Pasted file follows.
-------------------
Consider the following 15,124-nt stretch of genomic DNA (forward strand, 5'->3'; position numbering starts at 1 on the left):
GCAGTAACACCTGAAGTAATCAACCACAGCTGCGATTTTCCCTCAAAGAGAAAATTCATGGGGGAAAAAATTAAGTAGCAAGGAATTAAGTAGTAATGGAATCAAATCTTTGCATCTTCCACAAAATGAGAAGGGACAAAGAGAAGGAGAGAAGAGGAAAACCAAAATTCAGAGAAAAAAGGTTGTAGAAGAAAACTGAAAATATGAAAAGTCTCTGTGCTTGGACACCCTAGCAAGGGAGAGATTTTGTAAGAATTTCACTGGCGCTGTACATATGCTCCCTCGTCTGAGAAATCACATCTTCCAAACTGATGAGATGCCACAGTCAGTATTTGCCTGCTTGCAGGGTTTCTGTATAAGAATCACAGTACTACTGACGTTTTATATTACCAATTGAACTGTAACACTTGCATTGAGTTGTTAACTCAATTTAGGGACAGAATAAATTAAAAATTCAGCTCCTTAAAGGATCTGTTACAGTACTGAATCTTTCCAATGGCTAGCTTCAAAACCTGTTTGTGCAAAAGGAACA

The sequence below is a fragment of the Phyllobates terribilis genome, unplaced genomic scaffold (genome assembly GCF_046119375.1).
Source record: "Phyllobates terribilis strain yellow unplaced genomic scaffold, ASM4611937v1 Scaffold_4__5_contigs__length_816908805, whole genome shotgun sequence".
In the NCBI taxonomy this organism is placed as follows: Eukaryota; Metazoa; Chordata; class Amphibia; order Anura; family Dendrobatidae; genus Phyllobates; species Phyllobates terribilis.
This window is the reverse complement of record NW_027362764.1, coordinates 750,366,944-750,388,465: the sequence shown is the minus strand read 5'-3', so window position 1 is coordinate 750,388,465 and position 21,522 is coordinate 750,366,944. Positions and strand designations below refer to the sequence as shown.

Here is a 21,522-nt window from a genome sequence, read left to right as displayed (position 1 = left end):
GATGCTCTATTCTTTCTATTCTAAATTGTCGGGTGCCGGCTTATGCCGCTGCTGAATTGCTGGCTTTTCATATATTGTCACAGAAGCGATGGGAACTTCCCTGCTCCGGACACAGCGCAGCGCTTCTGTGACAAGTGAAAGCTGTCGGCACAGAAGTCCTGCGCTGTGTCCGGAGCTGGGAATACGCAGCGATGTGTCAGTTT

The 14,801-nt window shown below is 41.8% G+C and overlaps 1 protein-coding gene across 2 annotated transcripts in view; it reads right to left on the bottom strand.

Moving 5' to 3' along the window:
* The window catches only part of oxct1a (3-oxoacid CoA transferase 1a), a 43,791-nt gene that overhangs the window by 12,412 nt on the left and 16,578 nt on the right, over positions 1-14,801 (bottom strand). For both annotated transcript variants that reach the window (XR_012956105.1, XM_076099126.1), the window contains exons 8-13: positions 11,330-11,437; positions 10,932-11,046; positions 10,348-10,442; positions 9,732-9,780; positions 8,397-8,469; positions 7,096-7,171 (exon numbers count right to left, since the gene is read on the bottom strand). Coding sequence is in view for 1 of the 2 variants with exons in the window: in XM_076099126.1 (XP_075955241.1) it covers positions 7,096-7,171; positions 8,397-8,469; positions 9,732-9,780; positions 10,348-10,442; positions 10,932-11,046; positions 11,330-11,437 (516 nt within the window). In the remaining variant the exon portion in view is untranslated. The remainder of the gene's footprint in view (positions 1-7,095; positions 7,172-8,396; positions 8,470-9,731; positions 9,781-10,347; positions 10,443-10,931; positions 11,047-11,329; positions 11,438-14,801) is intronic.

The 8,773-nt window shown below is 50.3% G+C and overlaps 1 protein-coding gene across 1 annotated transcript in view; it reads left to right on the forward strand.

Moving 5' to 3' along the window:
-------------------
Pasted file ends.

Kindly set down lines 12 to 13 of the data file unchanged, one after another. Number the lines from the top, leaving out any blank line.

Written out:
The 8,773-nt window shown below is 50.3% G+C and overlaps 1 protein-coding gene across 1 annotated transcript in view; it reads left to right on the forward strand.

Moving 5' to 3' along the window: